How to access Google’s Inbox service on Safari

Google Inbox 1.0 for iOS (iPhone screenshot 002)

A month ago, Google launched a new iPhone app called Inbox, a different take on email which uses Sparrow-like gestures to help you achieve Inbox Zero nirvana and surface the most relevant items that tend to get lost in an avalanche of unwanted emails users get bombarded with.

Available on iOS, Android and Chrome, Inbox leaves fans of Apple’s Safari browser in the dark. It’s fortunate that there’s a quick workaround to that, let me show you how.

Inbox is available free in the App Store.

Like many online services, Inbox checks your browser’s user agent ID to determine whether you should be allowed to proceed. Therefore, the trick is in fooling Inbox that you’re using Chrome, here’s how.

How to run Inbox on Safari

Step 1: Open Safari on your Mac and visit the Advanced tab in Preferences.

Step 2: Tick the checkbox next to “Show Develop menu in menu bar” as shown below.

OS X Yosemite (Safari, Preferences, Advanced, Develop menu)

Step 3: Visit in Safari and log in with your account. You’ll get a message saying that Inbox only works in Google Chrome.

Step 4: Choose “Google Chrome — Mac” in Develop under Safari’s menu bar. Once selected, it will automatically reload the page and you’ll be taken straight to your Google Inbox account.

Tip: Keep in mind that Inbox is currently provided on an invite-only basis so best thing you email to request an invitation or ask a friend for one.

Google Inbox running on Safari for Mac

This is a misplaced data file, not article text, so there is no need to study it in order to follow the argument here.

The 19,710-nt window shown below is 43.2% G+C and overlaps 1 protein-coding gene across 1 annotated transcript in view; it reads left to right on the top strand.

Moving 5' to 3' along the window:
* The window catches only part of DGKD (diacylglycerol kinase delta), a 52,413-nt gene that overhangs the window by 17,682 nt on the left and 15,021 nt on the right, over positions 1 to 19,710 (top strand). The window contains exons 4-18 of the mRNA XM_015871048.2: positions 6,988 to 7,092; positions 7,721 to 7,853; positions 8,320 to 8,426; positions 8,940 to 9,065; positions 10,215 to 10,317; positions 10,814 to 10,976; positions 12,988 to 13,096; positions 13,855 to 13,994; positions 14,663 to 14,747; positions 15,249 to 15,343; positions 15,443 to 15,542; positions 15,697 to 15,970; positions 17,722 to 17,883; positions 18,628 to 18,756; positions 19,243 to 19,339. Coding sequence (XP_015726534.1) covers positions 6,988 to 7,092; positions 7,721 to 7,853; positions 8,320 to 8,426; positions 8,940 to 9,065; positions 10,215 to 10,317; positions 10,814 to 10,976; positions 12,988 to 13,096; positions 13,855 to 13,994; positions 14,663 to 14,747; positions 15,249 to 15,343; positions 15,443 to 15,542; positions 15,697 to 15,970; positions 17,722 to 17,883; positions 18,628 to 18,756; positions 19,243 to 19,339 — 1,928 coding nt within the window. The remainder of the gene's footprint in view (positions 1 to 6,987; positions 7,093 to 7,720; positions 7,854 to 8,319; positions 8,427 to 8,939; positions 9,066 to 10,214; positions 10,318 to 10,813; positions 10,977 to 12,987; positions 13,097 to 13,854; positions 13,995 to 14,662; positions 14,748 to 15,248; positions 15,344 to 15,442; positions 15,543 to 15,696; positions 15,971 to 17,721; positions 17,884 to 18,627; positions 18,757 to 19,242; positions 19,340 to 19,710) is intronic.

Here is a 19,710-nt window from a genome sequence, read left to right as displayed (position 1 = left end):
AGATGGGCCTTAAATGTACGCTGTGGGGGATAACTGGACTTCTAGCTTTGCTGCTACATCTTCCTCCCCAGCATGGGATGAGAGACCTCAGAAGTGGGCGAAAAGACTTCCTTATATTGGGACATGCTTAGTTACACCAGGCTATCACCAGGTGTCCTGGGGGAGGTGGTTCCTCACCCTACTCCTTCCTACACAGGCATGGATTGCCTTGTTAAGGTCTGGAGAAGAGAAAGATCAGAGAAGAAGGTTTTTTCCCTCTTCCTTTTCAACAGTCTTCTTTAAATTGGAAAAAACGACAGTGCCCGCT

You can use this workaround on other browsers, too, including Mozilla’s Firefox and Opera.

That’s it, you can now enjoy Inbox on Safari.

Key Inbox features include:

  • Bundles — Similar messages are bundled together so you can deal with them all at once. And get rid of them with one tap.
  • Highlights — Get the most important information without even opening the message. Check-in for flights, see shipping information for purchases, and view photos from friends right up front.
  • Reminders — More than mail, you can add Reminders so your inbox contains all the things you need to get back to.
  • Snooze — Snooze emails and Reminders to come back when you are ready to deal with them: next week, when you get home, or whenever you choose.
  • Search — Inbox helps you find exactly what you’re looking for— from your upcoming flight to a friend’s address— without having to dig through messages.
  • Works with Gmail — Inbox is built by the Gmail team, so all your messages from Gmail are here, along with the reliability and spam protection of Gmail. All of your messages are still in Gmail and always will be.

Have you tried Inbox yet?

The app is free in the App Store.

I wholeheartedly suggest giving it a whirl, especially if you’re a fan of gesture-laden email apps like Dropbox-owned Mailbox.

Inbox works with Gmail and Google Apps accounts but interestingly doesn’t support Chromebooks yet.

Thanks Rishi from Zinx Magazine for the tip!